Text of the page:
Need reviewers, jdk7 testing changes

Kelly O'Hair Kelly.Ohair at Sun.COM
Wed Dec 9 18:30:48 UTC 2009

Martin Buchholz wrote:
> On Tue, Dec 8, 2009 at 16:42, Kelly O'Hair <Kelly.Ohair at> wrote:
>>> In theory, the process is supposed to prevent
>>> regression test failures from ever creeping in - that's the whole point.
>>> When they do (inevitably) creep in,
>>> they are supposed to be aggressively targeted.
>>> A gatekeeper demonstrates the failure to a developer,
>>> and the developer is given X time units to fix the test breakage,
>>> or face reversion of the breakage-inducing change.
>> But it's not that simple. In some cases the cause of the failure is
>> a change made to a different repository, by a different team,
> Changes that get in this way are signs of process failure.
> E.g. failing tests in java.util caused by hotspot commits

Deja Vu... we have had this discussion before. ;^)

How can any team possibly run ALL the tests?
We would all grind to a halt.
And what is this "signs of process failure", are you some kind
of manager now? ;^) "Hurumph... Every failure is a result of poor planning..."
(just yanking your chain. ;^)

Testing has become a balancing act for everyone, we do what
we can given the constraints we have. When things fall through
the cracks, we try and patch the cracks so it doesn't happen
again. We use what we can to automate, but there are limits.

> are signs the hotspot commit was inadequately tested.

I'll let you arm wrestle the hotspot guys over that comment. ;^)

>> or even to the base system software via an update.
>> The ProblemList.txt file was meant to deal with that situation,
>> and also tests that are spuriously failing for unknown reasons.
> I agree that flaky and platform-dependent failures are a big problem.
>> When the gatekeeper can do what you say, that is great, and ideal.
>> But I just don't see it happening that way in all situations.
>>> I would like to see more effort devoted to fixing the tests
>>> (or the code!) rather than adding infrastructure that might
>>> have the effect of hiding the test failures.
>> Sigh... I'm not trying to hide the failures, and if you haven't
>> noticed, I have fixed quite a few tests myself.
> I have noticed, and I do appreciate it.
> I do some flaky test fixing myself.

Well to your credit, tests you have worked on in the past are
typically not on my flaky list.
Unfortunately, some of your tests are damn good tests, and cut
a larger swath through the jdk logic than what I suspect your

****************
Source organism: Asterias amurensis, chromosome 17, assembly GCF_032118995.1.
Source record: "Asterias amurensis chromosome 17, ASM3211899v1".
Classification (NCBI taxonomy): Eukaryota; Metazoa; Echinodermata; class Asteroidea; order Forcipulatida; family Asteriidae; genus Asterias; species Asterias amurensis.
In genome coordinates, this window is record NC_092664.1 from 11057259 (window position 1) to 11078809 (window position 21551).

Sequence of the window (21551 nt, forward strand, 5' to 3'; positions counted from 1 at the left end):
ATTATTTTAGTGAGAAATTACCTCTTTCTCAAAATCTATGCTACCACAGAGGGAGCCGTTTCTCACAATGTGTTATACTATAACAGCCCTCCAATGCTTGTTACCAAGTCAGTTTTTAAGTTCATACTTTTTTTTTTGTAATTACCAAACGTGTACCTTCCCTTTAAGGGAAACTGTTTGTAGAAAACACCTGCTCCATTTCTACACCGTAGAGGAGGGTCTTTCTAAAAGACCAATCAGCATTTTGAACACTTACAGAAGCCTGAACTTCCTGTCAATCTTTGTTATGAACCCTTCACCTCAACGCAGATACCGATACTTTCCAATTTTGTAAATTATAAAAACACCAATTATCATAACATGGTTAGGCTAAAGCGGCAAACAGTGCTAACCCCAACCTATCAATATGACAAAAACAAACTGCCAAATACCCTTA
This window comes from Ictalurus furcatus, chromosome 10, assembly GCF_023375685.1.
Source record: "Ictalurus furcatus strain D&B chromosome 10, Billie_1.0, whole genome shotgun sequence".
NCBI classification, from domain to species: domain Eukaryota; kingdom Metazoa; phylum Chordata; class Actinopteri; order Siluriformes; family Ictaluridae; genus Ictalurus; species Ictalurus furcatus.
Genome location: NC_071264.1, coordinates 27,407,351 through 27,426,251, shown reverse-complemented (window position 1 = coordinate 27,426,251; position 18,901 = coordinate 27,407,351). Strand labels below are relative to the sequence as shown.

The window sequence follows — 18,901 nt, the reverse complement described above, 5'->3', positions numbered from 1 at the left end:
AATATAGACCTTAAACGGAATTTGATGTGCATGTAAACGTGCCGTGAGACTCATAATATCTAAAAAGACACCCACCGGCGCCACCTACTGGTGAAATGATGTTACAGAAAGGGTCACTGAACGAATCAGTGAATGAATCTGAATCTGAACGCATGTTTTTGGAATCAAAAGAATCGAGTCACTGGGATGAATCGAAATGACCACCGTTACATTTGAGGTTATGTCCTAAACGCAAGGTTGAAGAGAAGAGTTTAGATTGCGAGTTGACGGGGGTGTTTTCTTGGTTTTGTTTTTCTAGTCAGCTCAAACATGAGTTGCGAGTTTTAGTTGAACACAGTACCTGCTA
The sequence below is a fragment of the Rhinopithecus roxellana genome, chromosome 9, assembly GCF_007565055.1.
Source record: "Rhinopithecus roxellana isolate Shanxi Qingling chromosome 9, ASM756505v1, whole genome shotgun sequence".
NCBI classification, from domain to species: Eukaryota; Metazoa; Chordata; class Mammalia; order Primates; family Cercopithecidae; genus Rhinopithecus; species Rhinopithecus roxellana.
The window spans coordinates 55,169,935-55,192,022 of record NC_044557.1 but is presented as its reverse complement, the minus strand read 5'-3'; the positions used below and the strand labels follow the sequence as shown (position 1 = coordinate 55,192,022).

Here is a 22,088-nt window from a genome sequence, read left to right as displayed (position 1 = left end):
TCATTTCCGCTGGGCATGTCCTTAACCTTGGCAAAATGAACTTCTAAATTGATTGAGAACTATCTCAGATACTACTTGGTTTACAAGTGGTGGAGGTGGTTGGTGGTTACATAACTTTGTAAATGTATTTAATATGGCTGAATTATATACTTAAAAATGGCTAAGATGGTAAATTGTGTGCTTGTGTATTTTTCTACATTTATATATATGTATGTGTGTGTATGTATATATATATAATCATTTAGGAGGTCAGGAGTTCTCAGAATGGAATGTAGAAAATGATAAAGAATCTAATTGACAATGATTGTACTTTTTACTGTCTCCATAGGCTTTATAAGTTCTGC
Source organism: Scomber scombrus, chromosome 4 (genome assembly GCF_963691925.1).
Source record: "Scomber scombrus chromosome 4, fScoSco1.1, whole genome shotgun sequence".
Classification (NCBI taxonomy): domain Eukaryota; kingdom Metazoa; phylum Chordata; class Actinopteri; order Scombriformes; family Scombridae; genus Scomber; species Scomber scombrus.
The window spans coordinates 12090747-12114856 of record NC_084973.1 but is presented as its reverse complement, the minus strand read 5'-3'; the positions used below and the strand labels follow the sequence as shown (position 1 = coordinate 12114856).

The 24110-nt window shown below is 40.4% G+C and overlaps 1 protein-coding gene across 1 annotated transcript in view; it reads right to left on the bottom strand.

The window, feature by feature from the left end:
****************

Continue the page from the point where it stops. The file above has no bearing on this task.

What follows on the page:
original test focus was. So your tests may come under more
scrutiny as bugs in various areas get filed, pointing at your
tests and the nasty little test that found their bug. ;^)

>> If anything, I'm making the fact that we have test failures more
>> public, and the ultimate goal is to fix the tests.
>> But I needed a baseline, a line in the sand, an expectation
>> of what tests should always pass. And an ability to run all
>> the tests in a timely manner.
> I prefer the approach taken by my diff-javatest tool
> of not caring about how many tests failed with the
> reference jdk.  Just run them twice, and look for
> *new* failures.

What a pain... and what a loss, so many of these tests can become
healthy functioning members of society, given a little support and
a helping hand. And if they are just bad tests, I agree with
Mr. Scrooge let's 'decrease the surplus population'. ;^)

On diff-javatest, what if the moon is full, and the reference jdk
passed a test but your jdk didn't? For no good reason. I hate that.

>> Now it's time to go through the ProblemList.txt and do a little
>> triage, file a few bugs, fix what tests can be fixed, and/or
>> correct my ProblemList.txt file if I got it wrong.
>>> BTW, I run regtests on java.util collections regularly,
>>> but only on Linux.
>> I think it is an expected situation that many developers can only
>> run the tests on one platform.
>> But do you expect the gatekeeper to run all the tests on all the
>> platforms?
>> And if for example, your tests fail on Windows you would be
>> given X time units to fix it? Could you?
> Of course, you want the perfect combination of nasty and nice.
> For some test failures, it's unreasonable to expect the guilty party
> to fix them.  But they should be prepared to be helpful.

Agreed, but both helpful and pro-active in preventing it from happening
again. We want "good citizen" developers. Which in general I think we have,
I'm just trying to make sure there are lots of tools and mechanisms to
allow everyone to be "good citizens". ;^)


> Martin

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